Nonetheless, with an eye toward overall coverage of the spring training scene in Yuma. I felt a swing through the night spots of the town was in order. In Yuma, the Padres frequent Chretin’s for Mexican food, and the Stag and Hound, where the carnivores roam and listen to a surprisingly good country and western group called the Dallas Collins Band. The Stag and Hound appears to be a “mellow” place to relax, unwind, and forget those countless wind-sprints across the field. But to me. mellow rhymes with Jello, and not finding quite what I sought in these places — i.e., the atavistical rapture of a junior-level shaman — and wondering if the name of the team was an accurate reflection of their off-the-field behavior, I moved on. I found no Padres, though. Instead I discovered a night town of shanty bars and clubs, a scene where your ship, like Captain Kirk’s, begins to run on “warp” factor, and where slips of dialogue singe your ears in the night.
A young man, with a liver-curdled glow, says, “If Goldwater were President right now, Iran would be one large hole.”
The bartender spreads my change across the counter as if it were a winning poker hand. At the same instant, a totally swacked old codger steps up and asks the assemblage, “Know what hurt Kennedy?”
“No,” the bar replies, a capella.
“Well, I’ll tell ya. It was that broad he knocked off in the bay.”
A gentleman trying desperately to resemble Elvis Presley becomes angry when his lady friend starts talking to a man who looks like Conway Twitty. These boys square off. with maim written all over their faces. The bartender, who is twice the size of both, puts a halt to the whole thing and says, “C’mon, boys. Have a beer and let your core cool down.”
Desert Sun Stadium in Yuma has an intimacy that is absent from most major league stadiums. One can overhear quiet conversations in detail from several sections away, as well as all comments made by the fans to the players and coaches on the field. This intimacy reveals the humorous and the cruel, often intertwined. Even a veteran player’s wife, accustomed to the fickle nature of the baseball fan, got up in the fourth inning of. a recent game and did not return. She had had enough of the thick, noisy atmosphere of the ballpark.
But then there are other moments, usually after the sixth inning, when the place becomes almost completelysilent, like an eerie cemetery. The causes of the lull are these: six innings in the Yuma sun and wind; the consumption of vast swaths of hot dogs and other junk foods, all washed down with beakers of soda pop and beer. The effect, when stirred by the catalyst of a potential Padre loss, is a hypoglycemic glissando down into the slough of low blood-sugar despond.
It was during one such lull that a Dave Kingman foul ball hit an elderly man solidly on the head. It looked like it might be one of those “quick, get Medevac” moments. But the old man took off his hat and checked to see if there was a dent in it. When he found none, he put the hat back on and refocused his attention on the ballgame and his beer.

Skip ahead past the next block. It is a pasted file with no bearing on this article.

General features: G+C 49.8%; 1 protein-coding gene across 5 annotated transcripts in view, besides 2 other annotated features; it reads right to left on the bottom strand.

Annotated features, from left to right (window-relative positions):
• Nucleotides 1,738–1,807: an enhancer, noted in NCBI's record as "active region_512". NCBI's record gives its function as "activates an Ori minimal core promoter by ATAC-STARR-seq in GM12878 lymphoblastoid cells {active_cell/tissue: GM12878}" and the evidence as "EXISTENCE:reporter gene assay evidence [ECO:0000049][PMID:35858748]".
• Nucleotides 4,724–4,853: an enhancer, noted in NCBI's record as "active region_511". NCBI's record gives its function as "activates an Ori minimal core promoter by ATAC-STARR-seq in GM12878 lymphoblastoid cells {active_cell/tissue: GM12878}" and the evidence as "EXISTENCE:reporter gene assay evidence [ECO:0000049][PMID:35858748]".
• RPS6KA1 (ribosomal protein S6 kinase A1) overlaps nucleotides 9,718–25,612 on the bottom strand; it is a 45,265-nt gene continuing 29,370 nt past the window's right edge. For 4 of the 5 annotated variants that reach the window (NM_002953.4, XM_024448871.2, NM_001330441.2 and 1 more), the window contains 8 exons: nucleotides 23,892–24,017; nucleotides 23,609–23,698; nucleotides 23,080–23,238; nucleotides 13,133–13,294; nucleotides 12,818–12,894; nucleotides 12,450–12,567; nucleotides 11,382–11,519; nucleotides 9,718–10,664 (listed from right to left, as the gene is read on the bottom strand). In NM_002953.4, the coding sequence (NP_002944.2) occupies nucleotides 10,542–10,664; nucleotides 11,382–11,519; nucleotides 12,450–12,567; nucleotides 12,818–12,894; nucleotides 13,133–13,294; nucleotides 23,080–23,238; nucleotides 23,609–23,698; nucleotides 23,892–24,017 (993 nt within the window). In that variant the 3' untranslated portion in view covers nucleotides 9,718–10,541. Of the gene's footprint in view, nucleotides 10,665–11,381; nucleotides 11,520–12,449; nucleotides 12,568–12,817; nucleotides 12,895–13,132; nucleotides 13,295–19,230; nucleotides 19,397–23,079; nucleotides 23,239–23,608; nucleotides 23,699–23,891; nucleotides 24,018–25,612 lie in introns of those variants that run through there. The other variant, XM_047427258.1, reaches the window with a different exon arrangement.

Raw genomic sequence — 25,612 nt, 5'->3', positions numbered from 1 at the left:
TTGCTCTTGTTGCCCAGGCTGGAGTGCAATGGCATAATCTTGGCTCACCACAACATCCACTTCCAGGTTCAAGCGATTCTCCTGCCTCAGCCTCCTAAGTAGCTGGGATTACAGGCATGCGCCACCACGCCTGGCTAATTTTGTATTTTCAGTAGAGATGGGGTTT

This silent lull is brief, however. People soon get a gone look about the mouth and eyes, like a junkie going through withdrawal, and they become surly and vituperative — an ocean of disaffected souls, sun-struck, wind-warped, sugar-seared, a menacing mob. They begin making pronouncements, first about the Padres and then about the world at large.
“Hey Coleman! Why doncha teach them bums the fundamentals!”
“Hey twelve! You smell like dog poogie!”
Someone screams, “Killl the umpire!” and for a flash you sense that the crowd is capable of anything, that this is not merely some old baseball cliche but a fact, a disturbing piece of knowledge.
The public-address announcer even jumps into the spirit of things. If a player fouls one off, the announcer says, “That was a foul ball,” giving foul about three syllables and making the whole thing seem like a moral issue.
Amid this furor, and amid as well the mad muddle created by the possibility of a strike, salary and contract negotiations, and sheer blind rage — amid all this, sitting in the press box is a Padre fan, who may be the Chingachgook, the last of Padre fans. Like the hitchhiker in the desert (since he was one himself a few miles prior to landing a ride with C.R. Gregory), he has stayed with his team through well-done and rare. Now in the press box, himself a rookie in camp, so to speak, he tries to combat the rising flow of low blood-sugar mania. He screams, “Come on you Padres! Kick ’em hard. C’mon, Winfield, give that ball a cobra slap!”
One of the other scribes turns to him and says, matter-of-factly, “Newsmen should be objective, mac.”
Without blinking, the rookie reporter says, “Bull. Haven’t you heard of Heisenberg? The Uncertainty Principle? No such thing as objectivity. Heisenberg got rid of that sludgy old bromide sixty years ago,”